Global pandemic triggers increased sense of global identity in almost 40% of young people

Almost 40% of young people have felt more aware of being part of a global community since the coronavirus pandemic began, aid and development charity Christian Aid has revealed today.

In a survey* by Savanta ComRes, commissioned by the charity, 39% of people aged 18-34 said they felt more part of a global community than before the virus outbreak. This compares with just 21% of people aged over 55.

Closer to home, 39% of people aged 18-34 also felt an increased sense of community spirit in their local neighbourhood, a figure which jumps to 49% of people aged 55 and over and 53% for those over 65.

Responding to the poll findings, Christian Aid’s Head of Community Fundraising and Public Engagement, Chine McDonald said: “Covid-19 may have forced us to physically separate, but connection and community have been huge themes this year.

“It’s exciting to see a significant number of young people indicating that they feel more part of our global community.

“It’s because our supporters feel connection with those trapped in poverty that they act to bring about change. Neighbours here in the UK are transforming people’s lives when they come together, online or otherwise, and through our partner organisations our supporters reach out to their global neighbours too.

“We have been bowled over by people’s understanding that Covid-19 is also devastating lives in parts of the world much less resilient than ours. Although we are still dealing with the virus here, people can see how awful the impact of this disease is on people without safety nets and without access to good healthcare.”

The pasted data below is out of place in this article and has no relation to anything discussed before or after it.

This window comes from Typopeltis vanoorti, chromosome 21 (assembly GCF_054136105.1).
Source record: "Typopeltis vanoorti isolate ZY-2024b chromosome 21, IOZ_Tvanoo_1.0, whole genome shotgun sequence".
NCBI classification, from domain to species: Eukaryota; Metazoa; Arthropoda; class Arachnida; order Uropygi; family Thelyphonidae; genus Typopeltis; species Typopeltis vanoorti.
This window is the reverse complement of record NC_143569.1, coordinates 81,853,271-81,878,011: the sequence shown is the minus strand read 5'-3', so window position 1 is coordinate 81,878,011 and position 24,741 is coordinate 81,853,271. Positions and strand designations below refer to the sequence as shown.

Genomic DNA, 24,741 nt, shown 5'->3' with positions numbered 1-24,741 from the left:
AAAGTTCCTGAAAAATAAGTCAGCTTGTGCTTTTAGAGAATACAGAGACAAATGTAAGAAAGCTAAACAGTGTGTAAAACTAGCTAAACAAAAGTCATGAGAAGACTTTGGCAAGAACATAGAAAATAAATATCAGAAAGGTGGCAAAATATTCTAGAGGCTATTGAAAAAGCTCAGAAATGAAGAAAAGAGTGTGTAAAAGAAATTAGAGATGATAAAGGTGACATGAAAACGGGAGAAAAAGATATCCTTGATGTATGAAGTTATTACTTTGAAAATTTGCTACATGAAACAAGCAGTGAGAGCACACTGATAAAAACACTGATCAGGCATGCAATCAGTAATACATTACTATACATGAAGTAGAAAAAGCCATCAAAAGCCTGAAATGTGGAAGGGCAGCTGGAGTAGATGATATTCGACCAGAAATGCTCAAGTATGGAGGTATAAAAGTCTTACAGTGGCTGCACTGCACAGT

For its Autumn appeal launched this month, Christian Aid is encouraging people to connect locally and globally by coming together, digitally or otherwise, to celebrate communities who are uniting in times of crisis.

The appeal highlights the charity’s work in countries like Nicaragua where communities have joined forces to overcome the crises of poverty and injustice. It asks supporters to give: to help communities around the world come together to overcome poverty; to act: to call for the cancellation of debt repayments for low-income countries during the coronavirus pandemic so they can better address this crisis; and to pray for our global neighbours facing crisis in all its various forms. Churches across England and Ireland have been supporting the appeal by holding a Global Neighbours Service.

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